This brings us back to the opening question: if the players of social worlds are predominantly visiting for reasons unconnected to solo game play, why build the infrastructure of virtual worlds on the same principles as single player games?

I believe there are several sound answers to this question, but the first and most obvious is that the videogames industry does not know how to leverage inventiveness and originality very well. If it did, we’d have a thriving indie market. What it does do exceptionally well is create clones of proven commercial formulas, usually with small improvements. Why is World of Warcraft built upon the model of a basic single-player computer role-playing game? Because Blizzard knew that this model would work. And they didn’t know which other models might work. It was a sound commercial decision, albeit a disappointment for anyone interested in play innovation.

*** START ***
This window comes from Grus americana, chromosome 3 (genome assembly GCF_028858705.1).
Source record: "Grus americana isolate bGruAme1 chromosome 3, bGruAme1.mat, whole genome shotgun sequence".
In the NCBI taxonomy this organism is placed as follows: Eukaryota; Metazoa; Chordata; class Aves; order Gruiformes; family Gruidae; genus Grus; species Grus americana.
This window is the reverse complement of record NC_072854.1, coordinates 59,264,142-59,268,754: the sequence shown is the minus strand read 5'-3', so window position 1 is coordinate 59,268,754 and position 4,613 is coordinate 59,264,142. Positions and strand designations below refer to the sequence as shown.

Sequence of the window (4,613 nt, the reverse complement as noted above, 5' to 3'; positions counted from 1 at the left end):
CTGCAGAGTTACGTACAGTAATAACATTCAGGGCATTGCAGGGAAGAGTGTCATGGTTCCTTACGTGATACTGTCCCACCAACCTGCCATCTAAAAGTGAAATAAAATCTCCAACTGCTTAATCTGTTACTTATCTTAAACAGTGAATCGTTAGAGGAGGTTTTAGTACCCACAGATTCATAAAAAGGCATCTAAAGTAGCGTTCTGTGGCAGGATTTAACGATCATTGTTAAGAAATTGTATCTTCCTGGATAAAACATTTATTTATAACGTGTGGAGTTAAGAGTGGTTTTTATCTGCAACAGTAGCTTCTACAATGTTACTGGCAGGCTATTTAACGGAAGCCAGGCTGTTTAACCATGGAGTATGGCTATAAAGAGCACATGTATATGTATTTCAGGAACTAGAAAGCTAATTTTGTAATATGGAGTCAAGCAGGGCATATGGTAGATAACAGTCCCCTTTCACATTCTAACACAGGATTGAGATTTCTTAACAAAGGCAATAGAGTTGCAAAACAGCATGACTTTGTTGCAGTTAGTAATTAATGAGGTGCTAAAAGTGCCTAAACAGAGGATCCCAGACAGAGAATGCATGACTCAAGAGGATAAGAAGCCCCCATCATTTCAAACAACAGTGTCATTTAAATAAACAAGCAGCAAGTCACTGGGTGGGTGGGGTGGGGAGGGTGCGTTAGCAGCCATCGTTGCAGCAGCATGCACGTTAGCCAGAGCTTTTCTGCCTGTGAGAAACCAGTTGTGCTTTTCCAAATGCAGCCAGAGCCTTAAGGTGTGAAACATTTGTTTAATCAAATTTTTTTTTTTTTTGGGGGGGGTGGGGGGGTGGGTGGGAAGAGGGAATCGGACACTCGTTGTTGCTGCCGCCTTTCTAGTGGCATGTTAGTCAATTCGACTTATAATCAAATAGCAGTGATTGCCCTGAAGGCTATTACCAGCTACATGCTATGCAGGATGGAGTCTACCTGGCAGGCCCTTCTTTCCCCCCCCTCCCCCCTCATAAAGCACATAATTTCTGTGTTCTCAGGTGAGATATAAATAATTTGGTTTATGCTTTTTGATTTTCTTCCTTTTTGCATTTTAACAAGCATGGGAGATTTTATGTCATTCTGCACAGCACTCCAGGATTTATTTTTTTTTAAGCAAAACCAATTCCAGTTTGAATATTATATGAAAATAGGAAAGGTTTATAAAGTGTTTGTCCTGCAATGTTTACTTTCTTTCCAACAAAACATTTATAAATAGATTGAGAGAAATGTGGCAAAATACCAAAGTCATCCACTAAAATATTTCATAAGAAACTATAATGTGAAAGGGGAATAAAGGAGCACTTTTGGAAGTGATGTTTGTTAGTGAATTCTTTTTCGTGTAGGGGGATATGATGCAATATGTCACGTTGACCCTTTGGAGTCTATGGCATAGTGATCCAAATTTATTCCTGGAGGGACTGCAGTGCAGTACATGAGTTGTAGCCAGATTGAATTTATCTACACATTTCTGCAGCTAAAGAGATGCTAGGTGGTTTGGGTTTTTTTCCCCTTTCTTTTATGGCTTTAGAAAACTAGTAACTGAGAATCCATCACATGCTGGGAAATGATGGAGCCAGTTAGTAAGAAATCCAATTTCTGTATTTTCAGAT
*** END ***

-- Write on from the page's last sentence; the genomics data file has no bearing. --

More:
A second and equally significant answer is that in order to support a social community, a game must have players. The easiest way to attract players is to provide a form of play that certain players (any players) really want. Building an MMORPG on classic cRPG structures inevitably attracts some early adopters, who in turn bring other players into the game. Marketing may be a consistent force in the growth of online communities, but word of mouth is more significant. I do not have research that confirms that a large number of MMOG players arrive in that particular world because of a specific friend, but I am fairly confident this is the case.